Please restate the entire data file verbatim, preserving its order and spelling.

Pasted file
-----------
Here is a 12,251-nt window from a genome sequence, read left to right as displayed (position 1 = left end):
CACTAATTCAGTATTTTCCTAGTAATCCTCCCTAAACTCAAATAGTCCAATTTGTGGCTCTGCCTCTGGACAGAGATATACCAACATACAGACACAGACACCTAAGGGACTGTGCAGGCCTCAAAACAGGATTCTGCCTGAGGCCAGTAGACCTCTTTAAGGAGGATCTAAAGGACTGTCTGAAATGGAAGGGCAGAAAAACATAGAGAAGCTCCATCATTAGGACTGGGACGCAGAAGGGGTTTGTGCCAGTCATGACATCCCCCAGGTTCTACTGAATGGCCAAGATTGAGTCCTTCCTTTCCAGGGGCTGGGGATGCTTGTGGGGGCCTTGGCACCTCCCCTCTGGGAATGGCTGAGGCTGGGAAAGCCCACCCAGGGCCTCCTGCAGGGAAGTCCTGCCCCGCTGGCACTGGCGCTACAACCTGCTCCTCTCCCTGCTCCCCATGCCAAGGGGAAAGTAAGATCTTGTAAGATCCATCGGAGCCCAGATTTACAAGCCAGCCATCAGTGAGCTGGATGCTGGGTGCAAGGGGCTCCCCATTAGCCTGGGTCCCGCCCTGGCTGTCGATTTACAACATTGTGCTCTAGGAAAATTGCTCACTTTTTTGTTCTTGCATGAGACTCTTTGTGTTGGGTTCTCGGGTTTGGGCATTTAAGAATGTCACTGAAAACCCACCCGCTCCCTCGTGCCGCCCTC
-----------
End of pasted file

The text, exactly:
Here is a 12,251-nt window from a genome sequence, read left to right as displayed (position 1 = left end):
CACTAATTCAGTATTTTCCTAGTAATCCTCCCTAAACTCAAATAGTCCAATTTGTGGCTCTGCCTCTGGACAGAGATATACCAACATACAGACACAGACACCTAAGGGACTGTGCAGGCCTCAAAACAGGATTCTGCCTGAGGCCAGTAGACCTCTTTAAGGAGGATCTAAAGGACTGTCTGAAATGGAAGGGCAGAAAAACATAGAGAAGCTCCATCATTAGGACTGGGACGCAGAAGGGGTTTGTGCCAGTCATGACATCCCCCAGGTTCTACTGAATGGCCAAGATTGAGTCCTTCCTTTCCAGGGGCTGGGGATGCTTGTGGGGGCCTTGGCACCTCCCCTCTGGGAATGGCTGAGGCTGGGAAAGCCCACCCAGGGCCTCCTGCAGGGAAGTCCTGCCCCGCTGGCACTGGCGCTACAACCTGCTCCTCTCCCTGCTCCCCATGCCAAGGGGAAAGTAAGATCTTGTAAGATCCATCGGAGCCCAGATTTACAAGCCAGCCATCAGTGAGCTGGATGCTGGGTGCAAGGGGCTCCCCATTAGCCTGGGTCCCGCCCTGGCTGTCGATTTACAACATTGTGCTCTAGGAAAATTGCTCACTTTTTTGTTCTTGCATGAGACTCTTTGTGTTGGGTTCTCGGGTTTGGGCATTTAAGAATGTCACTGAAAACCCACCCGCTCCCTCGTGCCGCCCTC